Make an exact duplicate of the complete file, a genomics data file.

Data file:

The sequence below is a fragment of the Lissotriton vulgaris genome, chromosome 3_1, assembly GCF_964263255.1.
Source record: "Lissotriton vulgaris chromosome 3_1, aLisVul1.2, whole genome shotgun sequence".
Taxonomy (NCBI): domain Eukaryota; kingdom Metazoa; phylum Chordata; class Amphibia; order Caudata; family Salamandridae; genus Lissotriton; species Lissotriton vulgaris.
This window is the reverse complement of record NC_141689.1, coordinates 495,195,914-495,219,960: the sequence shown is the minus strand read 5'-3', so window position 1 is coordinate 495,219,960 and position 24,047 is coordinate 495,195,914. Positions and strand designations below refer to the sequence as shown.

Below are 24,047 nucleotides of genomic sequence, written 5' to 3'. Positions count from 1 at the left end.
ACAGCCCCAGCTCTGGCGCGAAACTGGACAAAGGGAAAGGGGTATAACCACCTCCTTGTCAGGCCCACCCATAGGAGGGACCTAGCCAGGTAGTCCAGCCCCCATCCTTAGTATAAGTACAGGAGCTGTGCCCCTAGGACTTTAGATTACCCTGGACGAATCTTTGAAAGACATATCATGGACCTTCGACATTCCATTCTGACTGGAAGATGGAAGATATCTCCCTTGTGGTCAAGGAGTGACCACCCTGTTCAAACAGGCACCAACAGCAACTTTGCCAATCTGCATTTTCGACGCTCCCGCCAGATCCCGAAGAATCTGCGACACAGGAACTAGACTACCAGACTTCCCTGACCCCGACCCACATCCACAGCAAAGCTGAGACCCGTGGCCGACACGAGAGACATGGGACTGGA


The sequence below is a fragment of the Lissotriton vulgaris genome, chromosome 3_1, assembly GCF_964263255.1.
Source record: "Lissotriton vulgaris chromosome 3_1, aLisVul1.2, whole genome shotgun sequence".
Taxonomy (NCBI): domain Eukaryota; kingdom Metazoa; phylum Chordata; class Amphibia; order Caudata; family Salamandridae; genus Lissotriton; species Lissotriton vulgaris.
This window is the reverse complement of record NC_141689.1, coordinates 495,195,914-495,219,960: the sequence shown is the minus strand read 5'-3', so window position 1 is coordinate 495,219,960 and position 24,047 is coordinate 495,195,914. Positions and strand designations below refer to the sequence as shown.

Below are 24,047 nucleotides of genomic sequence, written 5' to 3'. Positions count from 1 at the left end.
ACAGCCCCAGCTCTGGCGCGAAACTGGACAAAGGGAAAGGGGTATAACCACCTCCTTGTCAGGCCCACCCATAGGAGGGACCTAGCCAGGTAGTCCAGCCCCCATCCTTAGTATAAGTACAGGAGCTGTGCCCCTAGGACTTTAGATTACCCTGGACGAATCTTTGAAAGACATATCATGGACCTTCGACATTCCATTCTGACTGGAAGATGGAAGATATCTCCCTTGTGGTCAAGGAGTGACCACCCTGTTCAAACAGGCACCAACAGCAACTTTGCCAATCTGCATTTTCGACGCTCCCGCCAGATCCCGAAGAATCTGCGACACAGGAACTAGACTACCAGACTTCCCTGACCCCGACCCACATCCACAGCAAAGCTGAGACCCGTGGCCGACACGAGAGACATGGGACTGGA